Nagar Kirtan and Sikhi

Karminder Singh Dhillon,
PhD (Boston), Kuala Lumpur.

Nagar Kirtan (literally: neighbourhod kirtan) has over the past few decades become standard fare for Gurpurabs. As more and more gurdwaras rush to jump on the bandwagon of taking the Guru Granth Sahib (and accompanying kirtaneas) on a display ride on the streets of their townships, and as more and more sangats compete to make their processions larger, longer, grander, and more entertaining, it may be worth weighing this concept from the point of view of Gurmat and Gurbanee.  What are we trying to achieve? What, if any are the tangible benefits of the investment of time, money and energy into this moving exhibition of our Guru, the broadcasting of kirtan onto the streets of the city’s commercial districts, and the display of our accompanying sangat at popular/ tourist designated places? Is this “parchar” in form only and devoid of substance? And most important, what, if any is the spiritual basis of this “kirtan on wheels” practice? Have Sikh leaders in general and gurdwara  parbhandaks in particular become so debased in Gurmat that it does not matter anymore so long as they latch on to the latest trend, satisfy the entertainment needs of their sangats, and contribute to their local council’s hunger to create events for their tourists?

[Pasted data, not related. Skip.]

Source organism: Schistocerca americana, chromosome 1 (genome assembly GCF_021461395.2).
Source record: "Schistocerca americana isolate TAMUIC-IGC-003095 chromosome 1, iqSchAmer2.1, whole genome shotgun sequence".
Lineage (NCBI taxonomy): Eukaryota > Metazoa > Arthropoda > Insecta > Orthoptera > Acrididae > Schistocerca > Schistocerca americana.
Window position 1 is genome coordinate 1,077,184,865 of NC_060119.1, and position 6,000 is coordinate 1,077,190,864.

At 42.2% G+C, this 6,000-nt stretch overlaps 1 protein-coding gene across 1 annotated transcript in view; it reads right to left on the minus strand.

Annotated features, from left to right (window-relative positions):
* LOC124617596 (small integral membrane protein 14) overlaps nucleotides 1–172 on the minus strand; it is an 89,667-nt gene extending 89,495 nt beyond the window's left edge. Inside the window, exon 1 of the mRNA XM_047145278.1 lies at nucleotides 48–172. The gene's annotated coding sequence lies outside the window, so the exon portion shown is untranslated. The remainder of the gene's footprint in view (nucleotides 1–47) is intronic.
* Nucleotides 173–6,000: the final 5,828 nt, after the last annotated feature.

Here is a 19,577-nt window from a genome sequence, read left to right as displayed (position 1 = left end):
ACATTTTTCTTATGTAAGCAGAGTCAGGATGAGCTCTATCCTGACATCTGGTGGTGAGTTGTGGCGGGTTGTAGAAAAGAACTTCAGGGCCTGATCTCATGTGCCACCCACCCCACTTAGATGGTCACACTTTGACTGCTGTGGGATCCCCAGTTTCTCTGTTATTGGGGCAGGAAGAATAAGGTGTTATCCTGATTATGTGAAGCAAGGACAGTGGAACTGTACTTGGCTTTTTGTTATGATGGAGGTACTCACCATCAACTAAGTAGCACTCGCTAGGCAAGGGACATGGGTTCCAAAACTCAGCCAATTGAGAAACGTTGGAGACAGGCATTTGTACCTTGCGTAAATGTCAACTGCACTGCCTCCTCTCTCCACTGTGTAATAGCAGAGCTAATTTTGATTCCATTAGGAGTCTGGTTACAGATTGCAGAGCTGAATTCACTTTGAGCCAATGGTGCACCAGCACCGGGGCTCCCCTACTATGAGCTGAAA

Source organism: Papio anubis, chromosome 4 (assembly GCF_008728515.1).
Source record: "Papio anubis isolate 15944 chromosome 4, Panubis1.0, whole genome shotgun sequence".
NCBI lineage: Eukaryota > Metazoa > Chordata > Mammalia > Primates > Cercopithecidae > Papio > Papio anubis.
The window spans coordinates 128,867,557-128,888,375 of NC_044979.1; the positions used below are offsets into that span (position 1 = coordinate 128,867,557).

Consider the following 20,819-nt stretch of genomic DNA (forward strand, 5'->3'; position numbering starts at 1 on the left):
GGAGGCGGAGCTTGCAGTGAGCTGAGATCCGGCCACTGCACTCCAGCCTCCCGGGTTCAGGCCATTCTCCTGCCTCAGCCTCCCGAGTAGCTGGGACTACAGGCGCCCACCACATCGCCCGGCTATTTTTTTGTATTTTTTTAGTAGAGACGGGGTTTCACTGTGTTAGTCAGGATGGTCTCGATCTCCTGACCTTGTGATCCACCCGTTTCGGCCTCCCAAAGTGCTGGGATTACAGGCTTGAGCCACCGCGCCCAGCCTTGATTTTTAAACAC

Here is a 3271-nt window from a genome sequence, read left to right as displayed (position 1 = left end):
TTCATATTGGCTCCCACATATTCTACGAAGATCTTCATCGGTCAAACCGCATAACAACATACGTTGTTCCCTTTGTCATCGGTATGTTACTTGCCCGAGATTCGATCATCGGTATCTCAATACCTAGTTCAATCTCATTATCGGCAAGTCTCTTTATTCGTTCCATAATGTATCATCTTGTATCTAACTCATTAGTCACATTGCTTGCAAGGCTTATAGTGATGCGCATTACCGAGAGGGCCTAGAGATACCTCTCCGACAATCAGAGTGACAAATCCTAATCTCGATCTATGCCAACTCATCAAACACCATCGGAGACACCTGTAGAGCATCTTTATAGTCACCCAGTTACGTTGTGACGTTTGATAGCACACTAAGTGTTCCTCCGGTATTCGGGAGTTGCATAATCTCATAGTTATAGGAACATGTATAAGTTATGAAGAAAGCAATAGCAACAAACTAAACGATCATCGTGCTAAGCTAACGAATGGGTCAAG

This article attempts to discuss the above questions and related issues.
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